Indian embroidered phulkari
This is a typical example of the 'phulkari' embroidery of the Punjab. This is a cloth made for ceremonials and is so closely embroidered that the design covers almost the whole ground.
This example has the characteristic rich earth-red, handwoven, cotton ground with the design worked in cream and yellow floss silk in darning stitch over counted threads. The use of both horizontal and vertical stitches gives the effect of more than one colour as the light plays on the sheen of the silk.
The patterns for the embroidery are traditional and executed from memory. They are perhaps the least influenced by Persian motifs of all the Indian embroideries, as shown by their lack of naturalistic motifs and use of geometric devices.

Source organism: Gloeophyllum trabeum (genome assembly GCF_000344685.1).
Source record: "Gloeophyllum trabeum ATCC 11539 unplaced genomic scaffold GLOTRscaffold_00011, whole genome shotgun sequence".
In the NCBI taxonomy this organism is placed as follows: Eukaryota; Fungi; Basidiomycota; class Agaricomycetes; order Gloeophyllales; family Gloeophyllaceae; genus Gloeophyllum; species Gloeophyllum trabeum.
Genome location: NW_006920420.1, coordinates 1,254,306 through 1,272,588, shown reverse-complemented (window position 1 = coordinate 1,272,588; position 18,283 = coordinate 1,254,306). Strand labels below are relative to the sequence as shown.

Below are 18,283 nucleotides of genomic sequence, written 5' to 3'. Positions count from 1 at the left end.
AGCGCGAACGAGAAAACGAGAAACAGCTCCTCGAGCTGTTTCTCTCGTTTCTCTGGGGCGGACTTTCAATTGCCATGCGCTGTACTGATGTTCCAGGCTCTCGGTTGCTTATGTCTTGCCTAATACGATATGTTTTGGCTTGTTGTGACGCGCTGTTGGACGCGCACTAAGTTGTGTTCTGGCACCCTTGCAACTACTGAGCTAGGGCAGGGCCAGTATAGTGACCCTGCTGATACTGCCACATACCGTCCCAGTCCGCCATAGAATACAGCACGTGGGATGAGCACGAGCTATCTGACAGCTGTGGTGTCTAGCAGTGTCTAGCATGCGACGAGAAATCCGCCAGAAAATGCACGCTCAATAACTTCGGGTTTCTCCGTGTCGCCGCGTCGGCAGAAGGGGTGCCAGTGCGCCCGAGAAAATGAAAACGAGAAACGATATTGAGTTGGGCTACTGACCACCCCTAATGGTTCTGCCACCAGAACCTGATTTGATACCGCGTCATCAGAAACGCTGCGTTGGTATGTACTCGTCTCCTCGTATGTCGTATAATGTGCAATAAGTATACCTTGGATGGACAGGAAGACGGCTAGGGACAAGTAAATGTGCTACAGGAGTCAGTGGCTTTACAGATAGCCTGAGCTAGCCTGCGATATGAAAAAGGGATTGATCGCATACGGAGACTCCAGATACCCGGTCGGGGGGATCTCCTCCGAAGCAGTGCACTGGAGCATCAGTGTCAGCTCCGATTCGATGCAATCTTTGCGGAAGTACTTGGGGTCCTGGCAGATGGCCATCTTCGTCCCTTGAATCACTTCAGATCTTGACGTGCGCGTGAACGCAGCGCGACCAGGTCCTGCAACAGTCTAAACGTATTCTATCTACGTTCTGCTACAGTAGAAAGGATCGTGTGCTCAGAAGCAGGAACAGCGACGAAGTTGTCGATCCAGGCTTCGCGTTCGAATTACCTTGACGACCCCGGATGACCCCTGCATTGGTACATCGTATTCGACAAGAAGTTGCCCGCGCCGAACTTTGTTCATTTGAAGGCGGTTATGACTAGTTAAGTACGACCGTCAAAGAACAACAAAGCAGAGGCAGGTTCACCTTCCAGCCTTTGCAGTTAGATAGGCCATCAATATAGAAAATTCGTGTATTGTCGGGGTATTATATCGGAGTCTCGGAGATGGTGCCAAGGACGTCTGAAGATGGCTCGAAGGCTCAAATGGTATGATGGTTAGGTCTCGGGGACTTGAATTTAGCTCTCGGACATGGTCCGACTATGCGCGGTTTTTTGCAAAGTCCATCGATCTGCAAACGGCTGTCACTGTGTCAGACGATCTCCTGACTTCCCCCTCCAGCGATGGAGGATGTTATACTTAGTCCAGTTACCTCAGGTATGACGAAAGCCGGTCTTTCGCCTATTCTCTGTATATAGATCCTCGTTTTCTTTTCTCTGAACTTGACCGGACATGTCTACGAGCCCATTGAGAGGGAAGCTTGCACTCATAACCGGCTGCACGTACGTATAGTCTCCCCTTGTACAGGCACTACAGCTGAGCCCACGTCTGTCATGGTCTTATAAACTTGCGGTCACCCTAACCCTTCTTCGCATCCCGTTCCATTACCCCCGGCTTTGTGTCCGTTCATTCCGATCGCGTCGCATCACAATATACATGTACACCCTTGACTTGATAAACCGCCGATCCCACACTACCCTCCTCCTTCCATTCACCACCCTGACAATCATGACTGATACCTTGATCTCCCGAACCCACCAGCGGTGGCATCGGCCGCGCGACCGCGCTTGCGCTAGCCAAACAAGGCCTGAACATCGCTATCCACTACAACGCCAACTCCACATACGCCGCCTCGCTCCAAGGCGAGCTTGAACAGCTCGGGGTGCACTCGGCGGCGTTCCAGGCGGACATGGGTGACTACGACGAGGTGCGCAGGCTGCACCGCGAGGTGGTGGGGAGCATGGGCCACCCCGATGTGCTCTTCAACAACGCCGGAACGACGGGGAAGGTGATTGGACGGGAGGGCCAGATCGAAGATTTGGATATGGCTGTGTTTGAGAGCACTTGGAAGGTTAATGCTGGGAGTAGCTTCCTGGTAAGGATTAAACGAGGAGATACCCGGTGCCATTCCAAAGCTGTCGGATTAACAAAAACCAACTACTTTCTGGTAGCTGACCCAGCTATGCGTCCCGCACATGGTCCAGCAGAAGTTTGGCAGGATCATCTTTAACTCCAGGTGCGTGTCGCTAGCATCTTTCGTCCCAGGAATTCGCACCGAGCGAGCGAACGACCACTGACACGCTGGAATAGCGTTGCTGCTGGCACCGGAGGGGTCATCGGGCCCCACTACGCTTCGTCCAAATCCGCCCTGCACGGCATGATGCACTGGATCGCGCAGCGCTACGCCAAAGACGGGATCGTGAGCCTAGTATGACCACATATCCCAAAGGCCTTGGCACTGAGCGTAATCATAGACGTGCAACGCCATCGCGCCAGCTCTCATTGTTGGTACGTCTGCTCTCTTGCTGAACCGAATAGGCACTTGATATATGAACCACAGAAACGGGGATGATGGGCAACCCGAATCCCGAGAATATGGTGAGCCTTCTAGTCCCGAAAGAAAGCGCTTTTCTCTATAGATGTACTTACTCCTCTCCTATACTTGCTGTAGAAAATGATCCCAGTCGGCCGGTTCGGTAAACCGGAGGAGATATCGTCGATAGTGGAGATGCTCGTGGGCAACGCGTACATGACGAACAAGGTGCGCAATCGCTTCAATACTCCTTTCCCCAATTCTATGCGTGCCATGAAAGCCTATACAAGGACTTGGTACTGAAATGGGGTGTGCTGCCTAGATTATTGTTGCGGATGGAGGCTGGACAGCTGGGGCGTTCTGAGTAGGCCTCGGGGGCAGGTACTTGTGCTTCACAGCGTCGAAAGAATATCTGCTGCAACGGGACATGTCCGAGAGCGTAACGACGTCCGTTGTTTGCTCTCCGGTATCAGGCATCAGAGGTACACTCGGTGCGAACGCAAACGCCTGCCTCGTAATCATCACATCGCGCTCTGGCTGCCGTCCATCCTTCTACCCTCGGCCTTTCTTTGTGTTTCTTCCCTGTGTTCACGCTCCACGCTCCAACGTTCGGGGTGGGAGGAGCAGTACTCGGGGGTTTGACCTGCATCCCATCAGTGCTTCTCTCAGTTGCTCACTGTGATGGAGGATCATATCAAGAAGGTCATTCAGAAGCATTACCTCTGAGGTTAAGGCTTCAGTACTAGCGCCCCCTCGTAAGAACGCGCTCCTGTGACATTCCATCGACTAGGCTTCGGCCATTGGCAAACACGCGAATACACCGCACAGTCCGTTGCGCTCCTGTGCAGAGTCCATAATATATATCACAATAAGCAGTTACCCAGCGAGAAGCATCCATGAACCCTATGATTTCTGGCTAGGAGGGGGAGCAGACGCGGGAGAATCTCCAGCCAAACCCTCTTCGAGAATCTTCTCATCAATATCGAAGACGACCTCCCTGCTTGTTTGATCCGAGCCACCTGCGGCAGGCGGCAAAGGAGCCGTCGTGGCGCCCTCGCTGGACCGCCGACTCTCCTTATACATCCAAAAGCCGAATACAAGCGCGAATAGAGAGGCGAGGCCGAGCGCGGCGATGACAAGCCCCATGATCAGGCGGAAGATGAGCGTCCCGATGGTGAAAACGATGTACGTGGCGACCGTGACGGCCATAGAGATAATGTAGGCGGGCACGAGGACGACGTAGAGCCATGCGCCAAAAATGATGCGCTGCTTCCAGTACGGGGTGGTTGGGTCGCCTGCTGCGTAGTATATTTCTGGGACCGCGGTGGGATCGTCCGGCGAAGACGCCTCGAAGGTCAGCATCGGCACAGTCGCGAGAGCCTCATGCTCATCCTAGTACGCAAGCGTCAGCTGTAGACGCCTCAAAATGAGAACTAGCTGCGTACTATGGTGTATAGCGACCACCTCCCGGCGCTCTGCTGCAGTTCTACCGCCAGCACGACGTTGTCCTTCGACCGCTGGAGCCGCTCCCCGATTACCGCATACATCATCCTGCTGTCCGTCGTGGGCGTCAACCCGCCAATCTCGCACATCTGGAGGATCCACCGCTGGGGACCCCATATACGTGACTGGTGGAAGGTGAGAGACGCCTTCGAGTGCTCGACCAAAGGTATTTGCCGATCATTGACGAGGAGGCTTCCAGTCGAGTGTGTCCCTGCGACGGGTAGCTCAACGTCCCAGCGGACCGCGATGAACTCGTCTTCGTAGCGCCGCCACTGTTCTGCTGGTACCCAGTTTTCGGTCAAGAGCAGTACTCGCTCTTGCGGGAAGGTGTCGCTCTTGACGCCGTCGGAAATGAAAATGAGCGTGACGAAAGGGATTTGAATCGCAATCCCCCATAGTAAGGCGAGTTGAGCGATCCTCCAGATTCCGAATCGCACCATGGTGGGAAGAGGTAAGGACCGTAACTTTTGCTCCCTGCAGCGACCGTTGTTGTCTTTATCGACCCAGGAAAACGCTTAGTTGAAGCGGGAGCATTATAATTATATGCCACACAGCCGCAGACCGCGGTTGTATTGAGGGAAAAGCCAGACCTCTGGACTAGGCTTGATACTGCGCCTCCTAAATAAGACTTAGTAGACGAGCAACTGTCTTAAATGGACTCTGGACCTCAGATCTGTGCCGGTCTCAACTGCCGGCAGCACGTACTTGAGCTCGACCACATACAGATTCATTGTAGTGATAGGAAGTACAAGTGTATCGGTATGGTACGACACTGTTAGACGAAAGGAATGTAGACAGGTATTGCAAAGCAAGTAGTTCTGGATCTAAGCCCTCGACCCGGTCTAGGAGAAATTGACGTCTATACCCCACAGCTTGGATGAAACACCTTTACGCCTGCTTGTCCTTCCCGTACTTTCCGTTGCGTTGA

Phulkari (flower work) embroidered cloths are the best known type of Punjabi textiles, made by women for domestic use and as gifts. This particular work is known as 'bagh' (garden), the term used to describe the more elaborate phulkari where the ground is often completely covered by embroidery. Such cloths were made as ceremonial gifts.
[see 'Colours of the Indus: Costume and Textiles of Pakistan' by Nasreen Askari and Rosemary Crill, Victoria and Albert Museum, 1998]